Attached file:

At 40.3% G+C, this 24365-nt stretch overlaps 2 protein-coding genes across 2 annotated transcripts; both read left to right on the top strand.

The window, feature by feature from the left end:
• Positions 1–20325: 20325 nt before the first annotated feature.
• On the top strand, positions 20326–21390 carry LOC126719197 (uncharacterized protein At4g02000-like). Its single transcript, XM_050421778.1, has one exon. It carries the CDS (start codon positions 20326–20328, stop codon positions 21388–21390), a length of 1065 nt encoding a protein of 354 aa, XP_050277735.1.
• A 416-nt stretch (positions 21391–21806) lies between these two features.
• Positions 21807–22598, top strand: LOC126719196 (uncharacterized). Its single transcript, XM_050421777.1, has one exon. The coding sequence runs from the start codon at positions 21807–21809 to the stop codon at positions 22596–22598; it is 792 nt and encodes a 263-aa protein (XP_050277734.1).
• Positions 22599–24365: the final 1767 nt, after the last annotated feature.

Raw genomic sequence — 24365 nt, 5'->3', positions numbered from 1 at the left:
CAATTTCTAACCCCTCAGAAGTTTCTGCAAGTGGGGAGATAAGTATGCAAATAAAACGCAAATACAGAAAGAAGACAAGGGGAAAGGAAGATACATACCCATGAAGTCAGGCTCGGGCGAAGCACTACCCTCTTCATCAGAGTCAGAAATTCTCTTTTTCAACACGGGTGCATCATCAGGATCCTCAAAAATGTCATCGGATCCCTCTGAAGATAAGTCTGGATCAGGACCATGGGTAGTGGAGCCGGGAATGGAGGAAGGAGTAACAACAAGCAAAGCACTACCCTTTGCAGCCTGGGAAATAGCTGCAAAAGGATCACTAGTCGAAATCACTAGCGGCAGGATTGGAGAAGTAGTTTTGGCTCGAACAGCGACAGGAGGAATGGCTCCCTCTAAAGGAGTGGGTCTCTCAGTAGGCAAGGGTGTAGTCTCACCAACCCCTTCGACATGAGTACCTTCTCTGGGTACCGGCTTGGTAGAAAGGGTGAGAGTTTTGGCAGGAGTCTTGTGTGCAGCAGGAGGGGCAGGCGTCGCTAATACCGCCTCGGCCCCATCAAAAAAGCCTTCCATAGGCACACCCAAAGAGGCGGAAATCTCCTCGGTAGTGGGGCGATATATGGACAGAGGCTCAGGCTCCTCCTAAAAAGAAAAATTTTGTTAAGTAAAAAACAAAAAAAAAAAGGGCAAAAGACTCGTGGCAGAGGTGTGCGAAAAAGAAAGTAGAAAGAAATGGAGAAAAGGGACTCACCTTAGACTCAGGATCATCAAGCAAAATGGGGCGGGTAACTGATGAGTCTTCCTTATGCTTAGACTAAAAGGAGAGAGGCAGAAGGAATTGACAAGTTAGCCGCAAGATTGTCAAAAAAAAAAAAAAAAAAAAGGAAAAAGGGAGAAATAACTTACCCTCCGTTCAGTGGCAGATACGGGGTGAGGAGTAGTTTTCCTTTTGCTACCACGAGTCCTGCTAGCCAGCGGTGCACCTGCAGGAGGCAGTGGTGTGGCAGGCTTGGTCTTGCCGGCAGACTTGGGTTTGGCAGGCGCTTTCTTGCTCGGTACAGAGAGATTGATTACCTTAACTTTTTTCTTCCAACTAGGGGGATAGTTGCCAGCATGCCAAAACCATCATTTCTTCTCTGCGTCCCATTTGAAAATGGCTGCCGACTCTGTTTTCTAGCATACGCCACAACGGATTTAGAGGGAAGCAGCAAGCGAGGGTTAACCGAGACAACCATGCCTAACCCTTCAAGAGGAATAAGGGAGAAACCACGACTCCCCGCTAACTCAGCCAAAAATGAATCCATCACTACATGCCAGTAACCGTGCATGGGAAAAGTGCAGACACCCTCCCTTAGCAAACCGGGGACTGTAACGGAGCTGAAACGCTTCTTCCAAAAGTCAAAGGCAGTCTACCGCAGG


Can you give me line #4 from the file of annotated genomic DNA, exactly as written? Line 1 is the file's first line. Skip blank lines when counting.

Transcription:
• On the top strand, positions 20326–21390 carry LOC126719197 (uncharacterized protein At4g02000-like). Its single transcript, XM_050421778.1, has one exon. It carries the CDS (start codon positions 20326–20328, stop codon positions 21388–21390), a length of 1065 nt encoding a protein of 354 aa, XP_050277735.1.